Combination of bad luck, poor recruiting and parity has hit Tigers programs

Tuesday, May 10
May 10, 2011
Thursday, May 12
May 12, 2011
Tuesday, May 10
May 10, 2011
Thursday, May 12
May 12, 2011

Love purple but live for the gold.

That’s an expression that not a single LSU fan uses, but is constantly thrust into the faces of the unwilling Tigers faithful who refuse to embrace it amidst the countless other chants the school has.

The premise of this university-created slogan is simple: Love the colors of the team, but live for what the colors embody – success in the name of awards or championships.

OK, I have to admit. It’s a pretty clever slogan. It really is. Considering that I graduated from the university during the “Welcome to the Now: Evo Devo” era, I’ll take this new slogan any day. If you don’t know what “Welcome to the Now” means, Google it. It’s always good for a laugh.

But the problem I have with this new slogan is why I am here today, it’s not being executed, especially not by LSU’s athletics department.

The early-to-mid part of the past decade was truly a golden era for LSU athletics.

I know first-hand, because I was there to see it all in person.

Skip Bertman was the athletics director and the ship that is Tigers’ sports purred across the SEC without skipping a beat.

During my four-year stay at the school, the football team won a national championship, the men and women’s basketball teams each made Final Fours and the baseball team won the College World Series.

That all happened in FOUR years. It would take countless other universities a lifetime to achieve such a widespread level of success.

Aside from the major sports, the gymnastics team made it to the Super Six, the soccer team advanced to their first NCAA Tournament in program history and the woman’s track team won a national championship.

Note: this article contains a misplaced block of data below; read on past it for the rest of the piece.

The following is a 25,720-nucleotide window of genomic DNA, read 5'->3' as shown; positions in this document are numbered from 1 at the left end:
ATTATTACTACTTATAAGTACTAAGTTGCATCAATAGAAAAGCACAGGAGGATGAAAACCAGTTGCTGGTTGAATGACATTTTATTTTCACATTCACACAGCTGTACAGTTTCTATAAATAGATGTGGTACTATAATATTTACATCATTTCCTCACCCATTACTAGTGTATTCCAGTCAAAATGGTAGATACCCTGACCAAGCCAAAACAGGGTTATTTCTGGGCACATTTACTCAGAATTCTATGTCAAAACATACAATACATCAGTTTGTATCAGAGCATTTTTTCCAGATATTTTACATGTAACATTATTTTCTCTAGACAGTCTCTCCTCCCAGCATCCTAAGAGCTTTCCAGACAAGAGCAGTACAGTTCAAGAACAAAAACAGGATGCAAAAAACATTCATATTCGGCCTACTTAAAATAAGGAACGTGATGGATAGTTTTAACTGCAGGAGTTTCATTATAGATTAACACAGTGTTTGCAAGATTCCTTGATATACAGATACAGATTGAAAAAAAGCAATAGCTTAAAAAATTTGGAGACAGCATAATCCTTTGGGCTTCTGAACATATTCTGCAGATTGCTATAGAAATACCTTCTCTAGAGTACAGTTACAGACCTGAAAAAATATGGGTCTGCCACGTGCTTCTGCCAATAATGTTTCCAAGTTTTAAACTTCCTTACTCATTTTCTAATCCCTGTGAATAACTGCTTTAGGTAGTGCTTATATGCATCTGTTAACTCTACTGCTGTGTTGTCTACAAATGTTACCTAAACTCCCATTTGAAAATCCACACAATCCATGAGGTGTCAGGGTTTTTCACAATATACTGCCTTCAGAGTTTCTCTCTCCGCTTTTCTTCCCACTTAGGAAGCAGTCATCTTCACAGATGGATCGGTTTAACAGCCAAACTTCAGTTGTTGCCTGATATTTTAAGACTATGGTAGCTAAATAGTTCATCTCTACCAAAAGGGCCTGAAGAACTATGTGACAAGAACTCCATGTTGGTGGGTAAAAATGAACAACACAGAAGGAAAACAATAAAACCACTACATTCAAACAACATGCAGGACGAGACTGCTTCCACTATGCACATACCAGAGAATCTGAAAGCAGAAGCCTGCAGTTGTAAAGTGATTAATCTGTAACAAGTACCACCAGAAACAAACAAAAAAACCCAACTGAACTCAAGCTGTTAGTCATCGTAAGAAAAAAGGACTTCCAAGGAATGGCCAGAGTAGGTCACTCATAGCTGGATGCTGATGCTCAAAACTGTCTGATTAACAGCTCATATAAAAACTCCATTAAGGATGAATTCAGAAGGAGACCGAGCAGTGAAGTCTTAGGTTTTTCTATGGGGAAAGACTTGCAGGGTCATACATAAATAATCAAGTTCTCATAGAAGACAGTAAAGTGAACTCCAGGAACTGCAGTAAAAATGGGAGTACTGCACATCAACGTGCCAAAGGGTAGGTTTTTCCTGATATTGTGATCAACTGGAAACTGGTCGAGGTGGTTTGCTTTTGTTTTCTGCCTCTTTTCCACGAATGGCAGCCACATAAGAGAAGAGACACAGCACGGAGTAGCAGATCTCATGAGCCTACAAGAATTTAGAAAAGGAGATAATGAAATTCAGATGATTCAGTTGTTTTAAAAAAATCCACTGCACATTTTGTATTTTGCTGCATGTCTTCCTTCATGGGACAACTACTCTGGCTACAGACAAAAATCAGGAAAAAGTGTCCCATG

I truly could go on and on with accomplishments of this sort, but I’ll spare you all the reminiscing of good times that have gone awry.

Because they pretty much all mean nothing ever since new Athletics Director Joe Alleva took over.

Alleva has been with LSU since July 1, 2008. He landed in that post after a decade-long stint at Duke University.

Let’s take a look at the things Duke athletics did under his watch:

Sure, the basketball team dominated and had success as they always do. But did Alleva hire Coach K? Nope.

So if he didn’t hire the one successful major sport coach the school has, then who did he hire?

The football team went through three head coaches and compiled a collective 17-98 record during his tenure at Duke. For those keeping score at home, that means Duke won 14 percent of its games.

The school’s baseball team had to fire its coach, Bill Hillier, because of allegations that Hillier (who Alleva hired) had encouraged steroid use among his players. It didn’t do much good. The Blue Devils were 121-214 under Hillier’s watch anyway.

And then there’s the biggie, the lacrosse situation. Yes, Alleva was in charge at Duke when one of the largest collegiate athletic scandals of all-time swept through that school.

That scandal involved criminal charges being brought and eventually dropped against four players, but resulted in the cancellation of a full season within the program.

Sure sounds like a guy who deserves a pay raise and a step up the career ladder, right?

LSU thought so and the results they’ve seen are about what should be expected.

The Tigers’ football team won the National Championship in 2007. They’ve never been back to a BCS bowl.

The baseball team did win the College World Series in Alleva’s tenure, but the team has since fallen from prominence and has dropped out of the top 25.

Both the school’s men and women’s basketball teams have fallen flat with the men dropping from mediocrity to the epitome of terrible and the women’s team dropping from the epitome of dominance to mediocrity.

Sure, it’s not all one man’s blame and all of this has a lot more to do with bad breaks, poor recruiting decisions and other prevailing factors than they do one man who doesn’t coach nor play.

But I also know that at some point short-term patterns can become long-term trends, and I don’t see a single sport at the university that is definitively pointed in the right direction currently.

And that does fall on the head of Mr. Alleva.

Most people who try to replace a legend end up falling on their face in failure.

Skip Bertman was a legend, a true icon in LSU athletics.

It seems only right that Alleva wouldn’t succeed at LSU.

So far, through three years, it sure seems like that’s the way things are unfolding.

Maybe at some point they’ll change it to love purple, but starved for gold.

Because right now, I see no one at LSU chasing gold until next September when football kicks off the 2011 season.

And that’s not the way things were when Mr. Bertman was captaining the ship.